During Nixon’s race for governor of California against Mr. Brown in 1962, Mr. Tuck, who often gave differing versions of his exploits, was widely but wrongly credited with waving a train out of a station in San Luis Obispo as Nixon spoke to a crowd from the rear platform. Mr. Tuck said he wore a conductor’s cap and waved to the engineer, but the train stayed put. The incident became a Trivial Pursuit question.

In 1966, Mr. Tuck made his only run for elective office, a California Senate seat. He announced his candidacy in a Glendale cemetery, saying no one — not even the dead — should be deprived of voting rights. On election night, as he fell hopelessly behind, he quipped, “Just wait till the dead vote comes in.”

Mr. Tuck was a press aide in Robert F. Kennedy’s 1968 presidential campaign and was near him when he was fatally shot by an assassin in Los Angeles. The eventual Democratic nominee, Vice President Hubert H. Humphrey, lost to Nixon. Mr. Tuck later worked for Senator George S. McGovern, the South Dakota Democrat, who was trounced by Nixon in 1972.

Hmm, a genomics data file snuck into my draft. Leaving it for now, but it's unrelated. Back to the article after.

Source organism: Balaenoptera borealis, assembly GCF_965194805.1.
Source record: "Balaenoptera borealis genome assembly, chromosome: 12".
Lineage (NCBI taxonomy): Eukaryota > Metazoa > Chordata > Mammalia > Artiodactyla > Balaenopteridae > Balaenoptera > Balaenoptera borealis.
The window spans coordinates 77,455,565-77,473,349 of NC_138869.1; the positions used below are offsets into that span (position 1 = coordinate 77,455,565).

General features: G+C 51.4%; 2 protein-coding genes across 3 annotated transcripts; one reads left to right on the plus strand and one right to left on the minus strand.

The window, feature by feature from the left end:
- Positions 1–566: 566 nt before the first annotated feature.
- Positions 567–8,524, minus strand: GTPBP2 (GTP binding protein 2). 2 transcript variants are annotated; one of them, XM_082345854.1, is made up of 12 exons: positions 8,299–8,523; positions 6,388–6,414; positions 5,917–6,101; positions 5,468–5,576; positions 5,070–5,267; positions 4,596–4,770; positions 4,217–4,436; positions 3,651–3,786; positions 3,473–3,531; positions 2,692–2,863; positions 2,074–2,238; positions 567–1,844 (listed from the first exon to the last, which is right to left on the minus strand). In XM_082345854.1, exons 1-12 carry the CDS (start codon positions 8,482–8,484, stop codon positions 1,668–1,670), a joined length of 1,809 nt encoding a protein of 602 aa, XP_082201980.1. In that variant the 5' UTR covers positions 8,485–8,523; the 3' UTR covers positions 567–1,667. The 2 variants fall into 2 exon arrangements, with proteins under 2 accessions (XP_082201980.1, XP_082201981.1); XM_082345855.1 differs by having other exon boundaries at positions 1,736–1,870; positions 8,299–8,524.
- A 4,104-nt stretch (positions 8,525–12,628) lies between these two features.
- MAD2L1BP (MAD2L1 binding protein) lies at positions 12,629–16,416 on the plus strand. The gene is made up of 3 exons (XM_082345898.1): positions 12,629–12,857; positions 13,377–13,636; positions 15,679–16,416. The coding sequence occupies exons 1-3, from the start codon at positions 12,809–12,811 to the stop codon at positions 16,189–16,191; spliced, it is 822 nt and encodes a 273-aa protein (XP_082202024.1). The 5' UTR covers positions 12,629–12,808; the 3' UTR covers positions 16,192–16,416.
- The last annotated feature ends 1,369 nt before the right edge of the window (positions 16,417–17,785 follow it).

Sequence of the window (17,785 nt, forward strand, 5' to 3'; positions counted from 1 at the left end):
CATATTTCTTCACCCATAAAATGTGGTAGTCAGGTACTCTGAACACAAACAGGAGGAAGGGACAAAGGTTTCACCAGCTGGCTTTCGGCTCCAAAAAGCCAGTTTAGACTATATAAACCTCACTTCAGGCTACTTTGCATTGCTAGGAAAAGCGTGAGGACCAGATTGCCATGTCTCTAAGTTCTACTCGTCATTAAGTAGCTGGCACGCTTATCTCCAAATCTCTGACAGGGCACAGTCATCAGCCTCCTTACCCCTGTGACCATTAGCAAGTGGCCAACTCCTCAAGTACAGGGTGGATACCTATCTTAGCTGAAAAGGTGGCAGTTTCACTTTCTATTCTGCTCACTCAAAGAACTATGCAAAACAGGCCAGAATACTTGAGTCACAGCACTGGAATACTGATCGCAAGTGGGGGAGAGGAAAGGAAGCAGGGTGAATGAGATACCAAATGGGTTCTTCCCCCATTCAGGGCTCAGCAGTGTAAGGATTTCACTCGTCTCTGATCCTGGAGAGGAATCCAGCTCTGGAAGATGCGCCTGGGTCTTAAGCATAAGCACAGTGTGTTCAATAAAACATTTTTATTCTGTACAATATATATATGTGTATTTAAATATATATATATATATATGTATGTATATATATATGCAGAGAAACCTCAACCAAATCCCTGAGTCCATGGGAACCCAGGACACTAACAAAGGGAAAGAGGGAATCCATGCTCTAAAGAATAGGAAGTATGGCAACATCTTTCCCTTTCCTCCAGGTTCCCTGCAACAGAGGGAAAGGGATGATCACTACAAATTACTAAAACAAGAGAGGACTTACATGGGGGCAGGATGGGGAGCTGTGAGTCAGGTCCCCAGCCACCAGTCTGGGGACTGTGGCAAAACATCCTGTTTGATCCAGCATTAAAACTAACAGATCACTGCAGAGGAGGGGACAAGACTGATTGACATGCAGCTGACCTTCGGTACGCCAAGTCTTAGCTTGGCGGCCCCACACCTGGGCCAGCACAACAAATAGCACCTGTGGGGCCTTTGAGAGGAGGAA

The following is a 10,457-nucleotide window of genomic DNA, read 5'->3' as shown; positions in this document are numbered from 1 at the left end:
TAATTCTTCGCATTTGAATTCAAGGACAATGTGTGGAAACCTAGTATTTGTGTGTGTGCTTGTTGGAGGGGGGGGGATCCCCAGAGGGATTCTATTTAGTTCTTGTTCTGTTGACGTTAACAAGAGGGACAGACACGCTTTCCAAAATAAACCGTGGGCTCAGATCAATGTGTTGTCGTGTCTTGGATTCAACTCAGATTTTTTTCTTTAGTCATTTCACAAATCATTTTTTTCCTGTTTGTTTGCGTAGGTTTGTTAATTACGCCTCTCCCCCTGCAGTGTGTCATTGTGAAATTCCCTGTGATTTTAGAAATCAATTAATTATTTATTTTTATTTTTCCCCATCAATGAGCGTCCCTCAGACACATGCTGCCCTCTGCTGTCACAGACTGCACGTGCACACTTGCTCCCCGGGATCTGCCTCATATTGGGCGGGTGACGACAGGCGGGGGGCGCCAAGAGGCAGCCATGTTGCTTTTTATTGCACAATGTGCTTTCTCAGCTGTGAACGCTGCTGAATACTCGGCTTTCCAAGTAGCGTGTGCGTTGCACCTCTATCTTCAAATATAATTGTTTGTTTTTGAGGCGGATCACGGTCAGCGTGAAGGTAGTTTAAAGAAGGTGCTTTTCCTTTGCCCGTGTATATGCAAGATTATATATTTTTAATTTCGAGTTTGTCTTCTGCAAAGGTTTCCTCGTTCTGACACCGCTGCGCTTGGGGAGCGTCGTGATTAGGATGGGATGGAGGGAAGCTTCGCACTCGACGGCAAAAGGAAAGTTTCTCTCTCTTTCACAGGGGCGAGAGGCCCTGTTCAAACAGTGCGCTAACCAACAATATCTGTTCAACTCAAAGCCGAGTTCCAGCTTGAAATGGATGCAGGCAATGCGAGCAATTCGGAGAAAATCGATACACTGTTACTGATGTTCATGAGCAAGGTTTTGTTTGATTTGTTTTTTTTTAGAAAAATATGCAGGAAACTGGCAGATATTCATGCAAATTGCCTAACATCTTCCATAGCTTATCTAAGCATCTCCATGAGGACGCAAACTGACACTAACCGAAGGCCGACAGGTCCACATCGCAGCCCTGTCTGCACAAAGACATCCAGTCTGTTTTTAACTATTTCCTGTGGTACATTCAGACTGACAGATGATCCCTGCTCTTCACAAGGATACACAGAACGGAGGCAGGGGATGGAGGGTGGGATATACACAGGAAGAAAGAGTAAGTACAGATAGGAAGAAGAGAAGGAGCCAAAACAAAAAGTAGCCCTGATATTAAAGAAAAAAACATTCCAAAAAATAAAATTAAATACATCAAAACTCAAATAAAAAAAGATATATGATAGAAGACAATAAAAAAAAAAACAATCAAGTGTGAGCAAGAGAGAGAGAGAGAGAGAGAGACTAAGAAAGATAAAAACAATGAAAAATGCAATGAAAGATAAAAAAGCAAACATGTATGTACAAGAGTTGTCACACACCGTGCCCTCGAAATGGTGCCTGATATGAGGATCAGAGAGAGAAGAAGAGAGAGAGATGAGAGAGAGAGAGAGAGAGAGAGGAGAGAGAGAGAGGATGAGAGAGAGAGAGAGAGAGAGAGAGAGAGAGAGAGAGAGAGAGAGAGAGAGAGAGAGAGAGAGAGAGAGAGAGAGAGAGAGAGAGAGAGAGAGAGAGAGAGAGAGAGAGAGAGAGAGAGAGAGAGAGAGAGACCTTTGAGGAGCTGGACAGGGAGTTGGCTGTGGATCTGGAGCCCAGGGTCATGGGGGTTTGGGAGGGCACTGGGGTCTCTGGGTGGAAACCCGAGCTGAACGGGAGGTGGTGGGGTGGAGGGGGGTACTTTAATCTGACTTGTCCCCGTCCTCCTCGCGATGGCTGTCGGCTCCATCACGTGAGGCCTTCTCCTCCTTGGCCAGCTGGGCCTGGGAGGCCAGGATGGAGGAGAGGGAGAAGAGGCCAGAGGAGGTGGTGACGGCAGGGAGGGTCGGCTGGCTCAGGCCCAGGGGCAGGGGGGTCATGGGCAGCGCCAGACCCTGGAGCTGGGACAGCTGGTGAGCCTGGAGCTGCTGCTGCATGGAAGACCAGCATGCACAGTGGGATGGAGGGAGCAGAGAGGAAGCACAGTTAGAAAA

At many Democratic and Republican National Conventions, Mr. Tuck published Reliable Source, bulletins on “back-room wheelings and dealings,” with commentaries by pundits.

In 1980, while working as a political editor for The National Lampoon, he obtained copies of 12 hours of Watergate tapes. While transcripts of the tapes held by the National Archives had long been available, the actual recordings had not been nationally broadcast.

Excerpts from the Tuck copies were played by the television and radio networks, however, and for the first time America heard Nixon and his aides scheming to mislead Watergate investigators and humiliate the president’s political enemies.

“Dick Tuck did that to me,” Nixon said on a 1972 recording, referring to one of the times Mr. Tuck embarrassed him. “Let’s get out what Dick Tuck did.”